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Environmental connections to public health >>

Toxic children's toys signal time for reform

Thursday, August 2, 2007

As though we needed it, here's further evidence that the status quo of chemical regulation is not sufficient:

In what is only the nation's second largest toy recall this year, the Consumer Product Safety Commission has issued a recall of more than one million lead-painted toys. The Mattel products were manufactured in a Chinese factory, and although two-thirds of the toys were pulled directly from retail shelves, 300,000 have already made their way into consumer homes. Lead paint on children's toys. It's just ludicrous, especially when you consider that Americans have spent nearly 30 years trying to keep lead paint as far from their children as possible.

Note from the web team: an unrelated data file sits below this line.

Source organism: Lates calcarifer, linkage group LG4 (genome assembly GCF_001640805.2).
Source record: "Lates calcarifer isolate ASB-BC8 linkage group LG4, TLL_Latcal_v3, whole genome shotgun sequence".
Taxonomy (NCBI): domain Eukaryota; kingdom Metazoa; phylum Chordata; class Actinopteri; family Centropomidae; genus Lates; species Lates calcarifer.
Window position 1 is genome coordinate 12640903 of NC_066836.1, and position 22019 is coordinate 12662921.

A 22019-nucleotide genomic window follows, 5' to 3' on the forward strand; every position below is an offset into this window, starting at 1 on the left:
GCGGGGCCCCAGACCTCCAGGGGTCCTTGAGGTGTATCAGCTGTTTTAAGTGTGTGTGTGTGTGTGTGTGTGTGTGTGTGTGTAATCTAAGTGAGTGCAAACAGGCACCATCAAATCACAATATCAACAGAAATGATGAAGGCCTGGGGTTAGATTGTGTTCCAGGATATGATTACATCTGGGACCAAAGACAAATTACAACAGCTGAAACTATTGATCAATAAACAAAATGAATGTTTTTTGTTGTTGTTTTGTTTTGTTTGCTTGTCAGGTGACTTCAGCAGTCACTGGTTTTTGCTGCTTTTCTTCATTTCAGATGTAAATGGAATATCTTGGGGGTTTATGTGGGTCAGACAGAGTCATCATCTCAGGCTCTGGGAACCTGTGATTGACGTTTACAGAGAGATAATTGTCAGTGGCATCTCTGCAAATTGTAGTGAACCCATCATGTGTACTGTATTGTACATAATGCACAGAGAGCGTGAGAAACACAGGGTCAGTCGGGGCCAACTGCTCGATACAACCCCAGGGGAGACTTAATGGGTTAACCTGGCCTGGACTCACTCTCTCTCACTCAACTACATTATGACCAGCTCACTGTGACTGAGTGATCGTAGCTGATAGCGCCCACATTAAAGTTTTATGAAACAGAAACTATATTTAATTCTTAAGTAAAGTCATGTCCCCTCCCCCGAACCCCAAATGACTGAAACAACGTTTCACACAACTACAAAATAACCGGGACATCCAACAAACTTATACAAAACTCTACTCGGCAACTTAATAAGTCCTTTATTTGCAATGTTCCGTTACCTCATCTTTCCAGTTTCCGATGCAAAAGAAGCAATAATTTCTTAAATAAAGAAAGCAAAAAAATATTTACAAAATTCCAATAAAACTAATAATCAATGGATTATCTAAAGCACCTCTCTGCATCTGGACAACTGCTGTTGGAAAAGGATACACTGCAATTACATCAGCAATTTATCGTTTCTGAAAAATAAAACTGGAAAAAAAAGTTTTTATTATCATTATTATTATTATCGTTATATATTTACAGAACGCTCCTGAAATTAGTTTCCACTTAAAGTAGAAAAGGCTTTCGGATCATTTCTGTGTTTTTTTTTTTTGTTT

The CPSC and the Toy Industry Association have been working together to create more stringent regulations, and we think that's a good start. But we want to keep lead and other harmful and under-researched chemicals out of our children's systems, and what we need to make that happen is massive reform of US toxics regulation. It's time -- in fact, it's well past time -- for an overhaul.

 

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